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3 Steps to Protect Your House of Worship

By Neal Duckworth

Houses of worship are not the safe refuge they once were. The Federal Bureau of Investigation’s recently released report on Hate Crime Statistics for 2020 highlighted how churches, synagogues, and mosques are all vulnerable to violent attack, arson, vandalism, theft, and other crimes. Of the more than 8,000 incidents in the United States, religious bias was the third-highest cause of hate crimes, with 13.3 percent of all victims being targeted due to their religion and 3.4 percent of the incidents at houses of worship. While attacks on Jews and Muslims led the list, Sikhs, Christians, Mormons, and others all felt the fear, pain, and frustration from being targeted for their religious beliefs.

The Department of Homeland Security developed a Security Guide for Mitigating Attacks on Houses of Worship in 2020 that provides a very detailed analysis of attacks before 2020, with a specific focus on armed attacks, vehicle ramming, bombs, and arson. Always remember that crimes may occur inside or outside of the building, so parking lots should be considered part of church property.

Houses of worship are often seen as soft targets because of being unoccupied for extended periods, and the schedule of services and activities are almost always posted online. The high costs of technical security measures will usually be outvoted in support of more hands-on assistance to parishioners.

Here are three ways to enhance security, as well as increase staff and congregation confidence, while not breaking the budget.

Doors and Windows — The most efficient method for safeguarding your house of worship is by ensuring your doors and windows are locked, and that the locks work. Some older doors may have a gap between the door and jamb that make defeating the lock easy. Ensure the doors are open during services and locked afterward. Some churches have even begun locking the doors when services begin and posting an usher to open the door for late arrivals.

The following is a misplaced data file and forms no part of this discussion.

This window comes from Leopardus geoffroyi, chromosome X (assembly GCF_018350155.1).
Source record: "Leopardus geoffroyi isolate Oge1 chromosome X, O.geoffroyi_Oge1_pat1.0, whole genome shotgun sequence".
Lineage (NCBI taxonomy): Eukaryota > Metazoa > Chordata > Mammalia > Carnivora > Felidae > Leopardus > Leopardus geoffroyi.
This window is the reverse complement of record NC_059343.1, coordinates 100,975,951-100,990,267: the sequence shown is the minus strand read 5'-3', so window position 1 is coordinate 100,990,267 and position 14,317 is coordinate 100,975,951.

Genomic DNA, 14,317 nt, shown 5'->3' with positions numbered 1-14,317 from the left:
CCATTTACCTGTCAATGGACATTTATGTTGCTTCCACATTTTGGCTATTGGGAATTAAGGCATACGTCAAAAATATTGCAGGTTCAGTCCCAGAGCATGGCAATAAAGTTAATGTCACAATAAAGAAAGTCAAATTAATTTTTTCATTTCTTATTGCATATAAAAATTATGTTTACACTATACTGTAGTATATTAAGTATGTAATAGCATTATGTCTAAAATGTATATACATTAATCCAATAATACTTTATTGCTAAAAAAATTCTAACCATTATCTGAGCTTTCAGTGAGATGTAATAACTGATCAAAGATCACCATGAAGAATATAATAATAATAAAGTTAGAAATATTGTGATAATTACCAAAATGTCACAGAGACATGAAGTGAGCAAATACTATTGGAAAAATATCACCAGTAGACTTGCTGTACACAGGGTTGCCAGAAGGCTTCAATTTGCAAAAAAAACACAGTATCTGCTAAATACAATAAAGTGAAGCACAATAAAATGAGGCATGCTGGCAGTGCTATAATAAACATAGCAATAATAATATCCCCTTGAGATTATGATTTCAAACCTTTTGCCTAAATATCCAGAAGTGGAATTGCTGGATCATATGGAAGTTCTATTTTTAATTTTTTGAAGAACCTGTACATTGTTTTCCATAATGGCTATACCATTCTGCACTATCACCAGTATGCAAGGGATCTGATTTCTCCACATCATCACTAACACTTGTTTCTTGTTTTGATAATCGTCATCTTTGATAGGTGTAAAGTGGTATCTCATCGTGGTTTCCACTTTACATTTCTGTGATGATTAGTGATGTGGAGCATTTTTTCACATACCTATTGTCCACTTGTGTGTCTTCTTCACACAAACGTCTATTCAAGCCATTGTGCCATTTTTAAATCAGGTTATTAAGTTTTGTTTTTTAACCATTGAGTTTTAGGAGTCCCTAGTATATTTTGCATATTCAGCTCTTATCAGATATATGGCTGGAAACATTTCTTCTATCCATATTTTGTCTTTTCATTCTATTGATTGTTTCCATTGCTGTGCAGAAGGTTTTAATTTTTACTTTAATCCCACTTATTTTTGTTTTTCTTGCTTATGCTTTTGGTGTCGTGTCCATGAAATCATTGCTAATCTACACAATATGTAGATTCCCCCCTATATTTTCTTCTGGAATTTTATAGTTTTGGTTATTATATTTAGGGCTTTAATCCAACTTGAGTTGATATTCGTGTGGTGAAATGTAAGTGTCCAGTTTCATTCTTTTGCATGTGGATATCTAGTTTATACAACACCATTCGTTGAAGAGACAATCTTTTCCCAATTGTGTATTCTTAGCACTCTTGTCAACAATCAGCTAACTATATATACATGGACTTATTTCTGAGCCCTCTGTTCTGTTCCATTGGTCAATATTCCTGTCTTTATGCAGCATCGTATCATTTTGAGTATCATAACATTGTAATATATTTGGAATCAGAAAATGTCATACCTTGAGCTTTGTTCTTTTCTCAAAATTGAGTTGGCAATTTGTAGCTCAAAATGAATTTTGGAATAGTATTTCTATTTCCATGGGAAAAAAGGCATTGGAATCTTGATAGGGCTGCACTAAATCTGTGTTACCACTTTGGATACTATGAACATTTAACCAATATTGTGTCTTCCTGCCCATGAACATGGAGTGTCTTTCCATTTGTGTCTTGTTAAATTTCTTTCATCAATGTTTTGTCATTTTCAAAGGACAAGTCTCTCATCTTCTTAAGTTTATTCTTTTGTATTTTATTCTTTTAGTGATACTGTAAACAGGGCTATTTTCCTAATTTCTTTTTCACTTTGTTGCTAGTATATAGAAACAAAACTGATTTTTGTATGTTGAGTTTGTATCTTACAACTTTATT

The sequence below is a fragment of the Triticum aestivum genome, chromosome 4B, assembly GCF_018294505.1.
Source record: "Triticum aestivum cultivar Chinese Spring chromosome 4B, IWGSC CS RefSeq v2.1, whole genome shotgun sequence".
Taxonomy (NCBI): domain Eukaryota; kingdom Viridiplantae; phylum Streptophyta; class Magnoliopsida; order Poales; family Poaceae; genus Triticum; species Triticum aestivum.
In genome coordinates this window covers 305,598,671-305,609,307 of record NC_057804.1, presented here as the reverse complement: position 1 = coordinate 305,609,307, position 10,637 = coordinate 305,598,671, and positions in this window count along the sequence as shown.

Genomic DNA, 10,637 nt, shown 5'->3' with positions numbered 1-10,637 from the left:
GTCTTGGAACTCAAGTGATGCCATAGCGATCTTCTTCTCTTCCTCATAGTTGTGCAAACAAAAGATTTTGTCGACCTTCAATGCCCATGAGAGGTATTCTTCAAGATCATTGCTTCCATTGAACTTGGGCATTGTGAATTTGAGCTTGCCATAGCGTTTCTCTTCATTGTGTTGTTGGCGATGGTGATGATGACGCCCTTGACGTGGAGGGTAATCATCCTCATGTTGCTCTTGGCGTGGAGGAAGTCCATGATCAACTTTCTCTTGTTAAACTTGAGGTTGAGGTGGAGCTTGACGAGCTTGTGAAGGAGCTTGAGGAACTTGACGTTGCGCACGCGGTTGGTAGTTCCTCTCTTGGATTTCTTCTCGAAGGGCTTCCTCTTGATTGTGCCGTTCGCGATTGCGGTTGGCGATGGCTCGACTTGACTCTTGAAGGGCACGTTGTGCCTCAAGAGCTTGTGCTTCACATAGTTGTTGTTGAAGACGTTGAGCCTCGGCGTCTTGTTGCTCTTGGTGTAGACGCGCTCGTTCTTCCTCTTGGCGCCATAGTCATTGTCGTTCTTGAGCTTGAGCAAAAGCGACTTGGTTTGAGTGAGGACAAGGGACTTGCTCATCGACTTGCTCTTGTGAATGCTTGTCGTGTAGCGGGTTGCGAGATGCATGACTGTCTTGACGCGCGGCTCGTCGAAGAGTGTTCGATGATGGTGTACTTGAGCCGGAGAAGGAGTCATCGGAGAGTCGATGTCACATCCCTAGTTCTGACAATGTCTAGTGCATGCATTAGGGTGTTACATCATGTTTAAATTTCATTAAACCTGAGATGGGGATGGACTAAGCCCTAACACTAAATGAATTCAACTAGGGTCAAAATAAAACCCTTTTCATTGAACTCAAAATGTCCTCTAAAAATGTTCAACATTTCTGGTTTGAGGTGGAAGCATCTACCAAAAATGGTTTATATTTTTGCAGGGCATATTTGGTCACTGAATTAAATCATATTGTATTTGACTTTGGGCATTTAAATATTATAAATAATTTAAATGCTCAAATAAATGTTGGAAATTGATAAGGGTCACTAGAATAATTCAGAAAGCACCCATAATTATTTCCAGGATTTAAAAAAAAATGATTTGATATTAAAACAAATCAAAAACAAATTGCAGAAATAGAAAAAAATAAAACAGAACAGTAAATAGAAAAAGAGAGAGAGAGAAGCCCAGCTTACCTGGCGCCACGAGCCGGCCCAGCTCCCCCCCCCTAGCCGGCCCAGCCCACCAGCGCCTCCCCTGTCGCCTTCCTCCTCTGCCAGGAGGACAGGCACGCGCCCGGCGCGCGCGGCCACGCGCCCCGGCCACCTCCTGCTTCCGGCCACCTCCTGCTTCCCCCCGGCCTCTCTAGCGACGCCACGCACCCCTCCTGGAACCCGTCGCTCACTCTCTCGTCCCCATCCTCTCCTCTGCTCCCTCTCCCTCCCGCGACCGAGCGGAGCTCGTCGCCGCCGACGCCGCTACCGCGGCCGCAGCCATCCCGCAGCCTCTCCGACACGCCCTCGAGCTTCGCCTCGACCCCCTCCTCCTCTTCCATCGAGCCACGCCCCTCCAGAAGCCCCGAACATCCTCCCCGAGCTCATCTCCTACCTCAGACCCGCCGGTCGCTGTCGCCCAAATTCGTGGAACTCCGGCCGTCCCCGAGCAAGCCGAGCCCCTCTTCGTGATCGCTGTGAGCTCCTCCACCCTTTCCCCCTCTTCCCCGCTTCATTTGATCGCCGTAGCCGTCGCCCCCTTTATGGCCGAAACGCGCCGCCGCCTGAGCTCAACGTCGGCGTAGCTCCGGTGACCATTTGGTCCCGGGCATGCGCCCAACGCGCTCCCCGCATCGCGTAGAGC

If you are replacing windows, research the sturdiest models, to prevent objects such as incendiary devices, rocks, and bricks from being thrown through. Also consider a using a stick-on security film to windows to prevent shards of glass from weather or projectiles from dispersing inside the building.

Landscape and Lighting — Many houses of worship can easily reduce places where criminals may hide by taking a walk-around at night and in the daytime to review landscape and lighting. Bushes and low-hanging tree limbs must be trimmed back to prevent hiding spots for criminals and to maximize the reach of illumination. Swap out old exterior lights for LED lights to increase brightness and expand the reach of illumination by installing flood lights and motion detectors, if funding permits.

Train Staff and Ushers. In a time of crisis, such as an active shooter event, fire, or natural disaster, have your staff ready and able to assist. While some houses of worship that have a more clearly identified threat may employ armed security guards, not all churches require this action. Churches should consider providing jackets to key personnel to clearly identify them during a crisis as they give directions. Consider forest green, gold, or another color that will clearly stand out in a crowd. Uniformed staff may also provide deterrence to criminals by standing outside as people enter and exit and walking around outside looking for unusual things or persons.

A common security practice is to “Initiate a Hello” to unknown or suspicious persons to gauge the risk they pose, which often serves as a deterrent. Staff should also be trained to establish barricades within interior rooms, and to organize fighting back during an active shooter event, if necessary. Techniques to fight back might include throwing hymnals and prayer books, dropping chairs from balconies or lofts, or other distractions to support the escape or protection of the congregation.

If your house of worship is subject to threats of violence or has experienced previous incidents, consider applying for funding to add additional security measures such as cameras and additional lighting through the Nonprofit Security Grant Program run by the Federal Emergency Management Agency. There is no way to mitigate all threats, especially when faced with decreasing attendance and competing financial priorities. But these steps will raise the consciousness of security among your staff and, by extension, your parishioners.

Neal Duckworth is a retired U.S. Marine and a former intelligence officer, and the co-owner of D2 Northeast Solutions, a security consultancy.


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